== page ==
Corrective feedback on writing of second language learners
Joughin’s view of feedback, in the forgoing paragraph, is not far from the strong assertion of Truscott (1996, Truscott 2007) on the ineffectiveness of corrective feedback. Despite their negative stance, Ferris, etal. (Ferris & Roberts, 2001; Ashwell, 2007; Fathman and Whalley, 1990; Kepner, 1991) continue to hold high hopes that corrective feedback can help improve the writing skill of second language learners. However, second language scholars’ researches on writing reveal a“ constellation of moderating variables that could make a difference regarding corrective feedback effectiveness” (Russell and Spada 2006). The efficacy of corrective feedback (CF henceforth) has been a subject of much controversy (Truscott, 1996; Ferris, 2009 and which continues to generate an exchange of contrasting discourse between the advocates and non-believers of feedback correction, most especially the feedback which pays attention to grammar correction. In his article The effect of error correction on learners’ ability to write correctly, Truscott (2007)) examined the findings of Chandler (2003), Ferris (2003), Lalande (1982), et al., to find the best estimate of the overall effect of correction on accuracy and to determine an upper limit on how helpful correction might be through a meta-analysis, relying on the measure most widely used, Cohen’s d. The conclusion gleaned from his investigation revealed that the best estimate is that correction has a small harmful effect on students’ ability to write accurately and that he can be ninety-five percent confident that if it actually has any benefits, they are very small.
The study of Truscott (2007) emphasized the effect of correction on accuracy without regard to whether any type of feedback is the more effective method. This prompted Ashwell (2007) to examine the best method of feedback: content feedback on early drafts followed by form feedback on later drafts, the reverse pattern, mixed pattern or no feedback. Advocates of a process writing approach to second language writing pedagogy suggest that teachers should focus on content on early drafts before focusing on form on later drafts. Ashwell experimented on four mentioned patterns of teacher feedback and found that the recommended pattern of content feedback followed by form feedback is not superior to the reversed pattern or to a pattern of mixed form and content feedback.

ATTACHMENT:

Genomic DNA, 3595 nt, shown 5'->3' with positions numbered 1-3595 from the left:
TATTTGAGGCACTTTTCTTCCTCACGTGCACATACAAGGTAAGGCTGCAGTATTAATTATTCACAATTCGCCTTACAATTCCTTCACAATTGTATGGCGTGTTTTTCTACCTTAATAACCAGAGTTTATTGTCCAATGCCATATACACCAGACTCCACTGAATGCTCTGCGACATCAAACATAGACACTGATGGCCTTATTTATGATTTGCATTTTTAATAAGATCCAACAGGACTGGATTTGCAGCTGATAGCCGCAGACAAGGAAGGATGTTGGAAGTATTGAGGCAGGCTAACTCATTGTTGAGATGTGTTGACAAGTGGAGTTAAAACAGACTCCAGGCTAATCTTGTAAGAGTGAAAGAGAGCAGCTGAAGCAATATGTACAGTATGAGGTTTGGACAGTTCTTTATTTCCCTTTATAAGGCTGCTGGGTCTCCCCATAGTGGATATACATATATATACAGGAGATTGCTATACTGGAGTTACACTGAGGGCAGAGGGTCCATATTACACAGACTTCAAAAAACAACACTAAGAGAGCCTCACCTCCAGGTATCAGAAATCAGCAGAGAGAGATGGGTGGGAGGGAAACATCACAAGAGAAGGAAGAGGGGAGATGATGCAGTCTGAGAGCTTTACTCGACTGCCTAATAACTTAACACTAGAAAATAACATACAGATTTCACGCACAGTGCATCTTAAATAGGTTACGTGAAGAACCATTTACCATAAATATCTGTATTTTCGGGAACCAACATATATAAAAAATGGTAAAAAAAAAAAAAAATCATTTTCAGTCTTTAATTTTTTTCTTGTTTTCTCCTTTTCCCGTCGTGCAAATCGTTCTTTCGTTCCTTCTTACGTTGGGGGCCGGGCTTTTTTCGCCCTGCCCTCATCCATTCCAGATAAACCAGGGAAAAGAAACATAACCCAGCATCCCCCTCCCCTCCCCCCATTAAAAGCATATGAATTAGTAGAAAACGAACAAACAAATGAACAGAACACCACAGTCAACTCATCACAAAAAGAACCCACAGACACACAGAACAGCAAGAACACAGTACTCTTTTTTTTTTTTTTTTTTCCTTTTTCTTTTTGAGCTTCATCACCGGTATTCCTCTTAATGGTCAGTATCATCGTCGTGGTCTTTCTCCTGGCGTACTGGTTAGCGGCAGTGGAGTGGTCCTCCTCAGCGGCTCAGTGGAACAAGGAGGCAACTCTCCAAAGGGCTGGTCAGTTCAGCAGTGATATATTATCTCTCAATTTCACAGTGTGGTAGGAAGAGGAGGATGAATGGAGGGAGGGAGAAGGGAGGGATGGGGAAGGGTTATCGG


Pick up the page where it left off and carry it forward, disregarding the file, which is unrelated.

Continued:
In response to Ferris’ (2003) challenge to define the parameters of the research design and methodology and in order to isolate the effectiveness of feedback, Guenette (2007) examined whether feedback is pedagogically correct. In her 2007 article, issues about whether the experiment considered the proficiency level of the participants, the type of treatment whether the feedback is focused on form or focused on content, on whether the corrections were direct or indirect, on whether the experiment was a one-time-occurrence or longitudinal and lastly, Guenette questioned whether there was any incentive or motivation provided to the participants. After reviewing numerous experiments, she argues that a generalized conclusion may not be arrived at as yet, because these studies seem to have not considered other variables that may have contributed to the conflicting results gleaned from these investigations. These variables include research design and methodology. From this standpoint, Guenette (2007) suggests creating an ideal experiment scenario where students, belonging to almost the same proficiency level in terms of speaking and writing in the second language, are given ample time to learn from the corrections given by their teachers. Other variables that stand to confound the result of this experiment may be the type of feedback given, whether content-focused or form-focused, and the classroom context. Lastly, Guenette emphasized the importance of motivation of the students in wanting to improve their writing skills in a study that questions the pedagogical correctness of feedback at the same time discussing the research design issues in studies of feedback writing.